ENGEL: Carolyn Graff often baby-sits my kids. If you think her system sounds complicated—well, others do, too. John Adler is a business manager.

JOHN ADLER: There’s this trick: times two, times seven. But try this with, for example, 15.78 Euro. I mean, this, you, you could not. So actually I’ve come up with a little calculator for my pocket where I’ve printed out in an Excel sheet what the figures are. It’s about four inches long and with one glance I know what, what the other figure is.

ENGEL: Oh, you can hardly read this, though!

ADLER: Well, yes it’s—if, if your eyes are okay you can read it.

ENGEL: So it’s this little slip of paper and some cellophane and you’ve got here…

ADLER: Yeah. Euros on this side. That’s Euros.

ENGEL: So point—okay—one…

ADLER: That’s 10 cents.

ENGEL: Ten cents is 1.4 shillings?

ADLER: That’s it.

ENGEL: Oh, I get it.

ADLER: And so, whenever I see a price—for example, you have five Euros—I just go down here and I have my five Euros here and that’s 68 shillings.

ENGEL: Should I show you what I have?

ADLER: Yeah.

ENGEL: [laughs] Let’s see here. [sound of a bag unzipping, followed by a metallic clinking sound] Okay, I’ve got this key chain and it’s got this little thing.

ADLER: Yeah, that’s pretty good, too. Yeah, yeah. It’s the same thing.

ENGEL: It’s the same thing. You can look at Euros on one side.

ADLER: Yeah, yeah.

ENGEL: And then you let it… [sound of something that sounds like a tape measure snapping back into its case]… roll back down into the key chain.

PATRICK ABT: I bought my grandma a calculator.

ENGEL: Patrick ABT is our next-door neighbor. Nineteen years-old and a student, Patrick told me last December that he wasn’t looking forward to a new currency.

APT: It will be horrible. Because nobody will know how much a Euro cent is and how much a hundred Euros are. And will be very confusing for everybody.

ENGEL: Life with the shilling was easy. There was a one, five, and 10 shilling coin. Bills started at 20 shillings. And a 10 groschen coin—1/10 of a shilling—was rare and worthless and mainly used to round off the usual 10/90 sales. Austrians are not used to the plethora of new coins and units that have come with the Euro. One cent, two cents, five cents, 10, 20 cents, and 50 cents. Plus, one and two Euro coins.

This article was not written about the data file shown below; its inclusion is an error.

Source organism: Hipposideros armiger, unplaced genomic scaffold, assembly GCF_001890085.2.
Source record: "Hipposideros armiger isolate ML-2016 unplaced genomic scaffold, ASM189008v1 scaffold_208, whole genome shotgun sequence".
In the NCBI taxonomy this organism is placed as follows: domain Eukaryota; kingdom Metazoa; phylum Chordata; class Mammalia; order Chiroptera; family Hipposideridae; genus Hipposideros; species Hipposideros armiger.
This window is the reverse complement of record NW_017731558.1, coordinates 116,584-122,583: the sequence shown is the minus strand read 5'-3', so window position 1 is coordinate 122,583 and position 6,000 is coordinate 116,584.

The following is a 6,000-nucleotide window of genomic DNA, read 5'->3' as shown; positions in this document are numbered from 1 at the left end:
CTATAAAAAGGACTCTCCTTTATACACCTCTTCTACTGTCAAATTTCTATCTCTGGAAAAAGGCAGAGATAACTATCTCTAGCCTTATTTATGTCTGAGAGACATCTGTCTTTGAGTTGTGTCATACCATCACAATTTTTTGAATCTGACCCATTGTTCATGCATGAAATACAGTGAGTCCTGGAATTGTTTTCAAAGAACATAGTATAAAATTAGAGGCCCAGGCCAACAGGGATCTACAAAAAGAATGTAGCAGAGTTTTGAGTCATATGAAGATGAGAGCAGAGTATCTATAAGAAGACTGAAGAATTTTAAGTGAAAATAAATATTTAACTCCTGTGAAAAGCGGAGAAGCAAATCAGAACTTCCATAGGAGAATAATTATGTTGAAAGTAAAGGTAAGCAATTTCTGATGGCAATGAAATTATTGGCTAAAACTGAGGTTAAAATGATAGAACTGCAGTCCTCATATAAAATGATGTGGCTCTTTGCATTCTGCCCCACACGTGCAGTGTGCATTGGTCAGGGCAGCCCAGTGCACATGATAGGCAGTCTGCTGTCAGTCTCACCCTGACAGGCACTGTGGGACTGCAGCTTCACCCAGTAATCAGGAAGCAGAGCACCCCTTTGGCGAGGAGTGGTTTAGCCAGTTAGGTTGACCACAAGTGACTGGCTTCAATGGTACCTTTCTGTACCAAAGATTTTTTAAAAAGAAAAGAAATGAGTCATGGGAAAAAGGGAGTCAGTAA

PATRIC ABT: You have to have a big wallet to carry all that coins. Really a sack in the middle age.

[sound of rattling coins]

ENGEL: Indeed, two weeks before the Euro became official, Europe’s national banks started issuing out so-called “starter packets.” In Austria they consisted of plastic sacks of about $15 worth of Euro coins. Which everybody started spending at once when stores opened January 2. There were so many coins around the first week of January that businesses complained they didn’t have enough room for all the change in their cash registers.

[sound of people at a busy market]

ENGEL: An early morning in mid-January at the farmer’s market in my neighborhood in Graz. Since customers can pay with either shillings or Euro, the farmers who come every week to sell their products in town have to carry two cash registers plus a calculator.

[sound of a farmer talking in German]

ENGEL: [summarizing what the farmer said] “It’s complicated,” says this farmer, while I buy some carrots and celery. “Especially the first two days. But since last week, he says, the shilling has practically disappeared.”

[sound of a farmer talking in German]

ENGEL: Although business in general has adapted quickly to the Euro, many Austrians are sad to see the shilling, a symbol of national identity, disappear.